Strangely enough, despite being an old spirit from a world away, Grandfather Rabbit's acculturated quite easily to modern London. He's been knocking around London for fifty years now, and being a clever and flexible spirit, is perfectly at home here. He rests and relaxes among the British Nigerian communities of the Seven Sisters, but beyond that Grandfather Rabbit will wander quite nearly anywhere he likes.

The trickster's main occupation is figuring out ways to invert the usual power relationships of the world. Grandfather Rabbit's a dyed-in-the-fur revolutionary. He's always rooting for the underdog, always helping the rabbit outsmart the fox, the poor man beat the banker, or the fledgling outmaneuver the elder. He thinks its good for everybody if those in power don't get too comfortable in their shoes, and that no one starts showing too much pride and vanity. There is nothing Grandfather Rabbit loves more than humiliating some pompous windbag.

Sometimes, the old spirit does it himself. He's well versed in human ways and manifests easily. Other times, Grandfather Rabbit picks a protege, helping them along in some struggle with a greater force, and applying centuries of wisdom and out-of-the-box thinking to the problem. He tends to help out the Children of Anansi -- he tends to figure that Anansi, he's a cousin, or maybe an uncle, so he'd best look out for his cousin's kids. Plus they like to pull a few fast ones too, and Grandfather Rabbit can get behind that.

At the end of the day though, while the spirit's a clown and a con man, what he isn't is he's not nice. Grandfather Rabbit can be an absolute charmer when he wants to be, but he very rarely wants to be. Furthermore, his humor has a quite pointed edge. He's a trickster, alright, but he's the of fellow who tricks the ogre into eating his own wife first. It doesn't happen always or even often, but what looks like just desserts to Grandfather Rabbit can easily look like a Greek tragedy to everyone else. Of course, if things start falling apart, than the old spirit makes a hasty exit -- he's a rabbit, not a wolf.

In his natural form, Grandfather Rabbit resembles a wizened old black man, bent in half, wearing rabbit skins. He's got bright, liquid eyes, and he twitches his nose when thinking, and he usually carries a stick. He's a spirit that can modernize fairly well -- in London, he's as likely to be walking around in a hoodie as in rabbit furs, and he actually knows how to use a phone and a computer (the possibilities for trickery are vast).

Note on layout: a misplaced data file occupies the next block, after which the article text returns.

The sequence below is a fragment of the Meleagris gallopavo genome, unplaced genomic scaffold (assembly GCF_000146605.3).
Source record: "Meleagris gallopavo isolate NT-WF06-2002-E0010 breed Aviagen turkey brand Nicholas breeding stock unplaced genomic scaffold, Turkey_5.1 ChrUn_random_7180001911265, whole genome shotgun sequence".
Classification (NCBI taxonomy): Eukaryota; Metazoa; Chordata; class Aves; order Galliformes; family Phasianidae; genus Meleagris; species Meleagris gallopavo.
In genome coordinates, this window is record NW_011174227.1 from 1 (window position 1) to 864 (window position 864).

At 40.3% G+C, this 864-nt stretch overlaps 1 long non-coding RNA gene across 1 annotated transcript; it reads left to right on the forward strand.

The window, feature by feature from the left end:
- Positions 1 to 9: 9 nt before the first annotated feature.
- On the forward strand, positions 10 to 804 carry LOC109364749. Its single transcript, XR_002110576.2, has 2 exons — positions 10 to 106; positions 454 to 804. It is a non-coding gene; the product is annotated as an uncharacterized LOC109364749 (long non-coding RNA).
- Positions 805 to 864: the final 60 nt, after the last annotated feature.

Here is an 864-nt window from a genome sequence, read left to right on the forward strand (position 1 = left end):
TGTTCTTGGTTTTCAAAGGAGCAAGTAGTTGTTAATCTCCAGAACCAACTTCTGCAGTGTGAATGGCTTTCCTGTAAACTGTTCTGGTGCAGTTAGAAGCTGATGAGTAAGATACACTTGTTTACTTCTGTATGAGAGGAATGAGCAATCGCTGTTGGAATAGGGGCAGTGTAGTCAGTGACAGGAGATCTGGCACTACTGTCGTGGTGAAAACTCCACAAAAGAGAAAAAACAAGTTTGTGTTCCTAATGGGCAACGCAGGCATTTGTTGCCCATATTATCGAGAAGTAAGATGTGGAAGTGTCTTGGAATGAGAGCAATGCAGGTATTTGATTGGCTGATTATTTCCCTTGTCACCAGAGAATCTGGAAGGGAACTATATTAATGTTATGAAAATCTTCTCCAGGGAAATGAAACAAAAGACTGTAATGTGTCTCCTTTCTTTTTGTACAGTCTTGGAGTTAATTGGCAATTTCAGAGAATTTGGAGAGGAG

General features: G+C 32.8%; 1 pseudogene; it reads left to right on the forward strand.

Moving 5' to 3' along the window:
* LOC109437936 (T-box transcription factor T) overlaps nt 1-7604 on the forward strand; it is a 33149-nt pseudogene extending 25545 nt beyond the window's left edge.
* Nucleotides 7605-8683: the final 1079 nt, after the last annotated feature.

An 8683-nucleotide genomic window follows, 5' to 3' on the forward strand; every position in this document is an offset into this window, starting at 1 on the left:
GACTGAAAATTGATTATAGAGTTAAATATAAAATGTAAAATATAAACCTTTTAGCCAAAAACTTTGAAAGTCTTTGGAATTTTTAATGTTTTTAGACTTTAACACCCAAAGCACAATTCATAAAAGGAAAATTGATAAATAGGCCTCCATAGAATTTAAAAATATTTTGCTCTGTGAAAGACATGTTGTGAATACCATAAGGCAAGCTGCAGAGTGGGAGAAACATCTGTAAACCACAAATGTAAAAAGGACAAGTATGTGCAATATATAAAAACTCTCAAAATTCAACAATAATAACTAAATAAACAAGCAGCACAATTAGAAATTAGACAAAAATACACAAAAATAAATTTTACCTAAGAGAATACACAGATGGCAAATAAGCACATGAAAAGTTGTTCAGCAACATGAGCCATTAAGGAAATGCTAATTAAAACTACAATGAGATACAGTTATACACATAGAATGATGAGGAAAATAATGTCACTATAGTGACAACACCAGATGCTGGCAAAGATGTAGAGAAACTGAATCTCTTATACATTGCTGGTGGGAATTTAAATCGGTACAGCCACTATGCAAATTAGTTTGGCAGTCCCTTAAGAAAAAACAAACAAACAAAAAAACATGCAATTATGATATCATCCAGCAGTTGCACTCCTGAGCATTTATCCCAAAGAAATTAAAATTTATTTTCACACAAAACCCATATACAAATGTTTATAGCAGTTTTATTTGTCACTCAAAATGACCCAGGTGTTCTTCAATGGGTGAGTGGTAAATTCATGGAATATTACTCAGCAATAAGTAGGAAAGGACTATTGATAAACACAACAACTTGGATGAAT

Ebon-Eyed Magpie

Type: Spirit
Rank: Lesser Gaffling (Rank 1)
Themes: Catastrophic Chain Reactions, Ill-Thought Out Mischief, Poor Impulse Control
Pack: Brick and Bone

Background: The attraction of magpies to shiny objects is a well-known one, to the point that it's spawned a phrase in the English language. For the most part, the birds pick up lost items or trash - a missing earring backing, a bit of ripped foil. It's not known what the bird who would create Ebon-Eyed Magpie stole, but it must have been something highly significant... and problematic. The resulting chain reaction both empowered the spirit, and granted it an irrefutable resonance of disaster.

The thing is, the spirit never means for everything to go wrong. Certainly, it's a trickster, and often steals things for no other reason than the hell of it. But it's never a malicious act. The spirit considers it harmless pranks, assuming it's not doing things to try and help someone. It's just that Ebon-Eyed Magpie has a profoundly poor understanding of human nature, logical consequences, or common sense. The spirit simply has a talent for doing the worst thing possible, causing the most chaos possible, and seems incapable of recognizing what went wrong - or that it's at fault.

Unfortunately, the spirit is cheerfully proactive, which means if it can do the wrong thing, it almost certainly will. Worse yet, it is remarkably easier to screw everything up than it is to keep the status quo running. This might not have been so bad had the Ebon-Eyed Magpie not wound up the totem of a large pack of Werewolves, Brick and Bone. It's not really certain how much of their problems are Ebon-Eyed Magpie's fault, how much is the pack's, and how much is just monumentally bad luck - but the pack is a walking disaster zone, and their totem doesn't help. And it won't ever abandon them, no matter how hard they try to make it.

Ebon-Eyed Magpie is a small, black-and-white bird, indistinguishable from most of its kind but for its eyes of black cut-glass. It is a very talkative and active totem, albeit a troublesome one.

Ban: Ebon-Eyed Magpie demands that Brick and Bone steal one small thing that will be missed from every person who gives them anything (money, information, a job), and leave it where it will be found. If they fail to do this, Ebon-Eyed Magpie tends to take matters into its own beak rather than punish the pack for it.

Red Jack
Jack has a hundred names. Plenty of vampires know him as Ruddy Jack, Gian’ Rosso, Jean Rouge, Rot-Johann, Ivan Krasny, Sean Flann and so forth. Sometimes he’s Bloody Jack, or Smoky Jack or Jack Scarlet… when he isn’t Queen Mary or Bloody Mary

Type: Mirror Entity (Possibly a Spirit, possibly a Reflection, possibly a rather peculiar Strix)
Rank: Greater Jaggling (Rank 4)
Themes: Mirrors, Blood, Faustian Pacts

Virtue: Confident
Vice: Cruel & Arrogant (Red Jack’s the sort of fellow who’d pull the wings off flies – which wouldn’t be so bad if he didn’t consider everyone else flies).

Background: The way the Kindred hear it is like this. If you need something from a mirror, you have to ask Red Jack. Whatever it is, Red Jack can hook you up. He knows the True Ways of Seeing, the Secret Door to Your Enemy and all sorts of useful tricks like that. All you have to do is smear a little of your blood on the mirror and say Veni Ioanne Rube, “Come Red Jack” in Latin, five times. He’s a natty looking fellow in a frock coat, top hat and a cravat, with a big Snidely Whiplash mustache and a waxed goatee. He’s always smiling, always in a good mood. That’s not the problem. If he appears wearing smoked glasses, he will grant your request. If he appears without them, and you see his eyes, well — the stories kind of trail off there.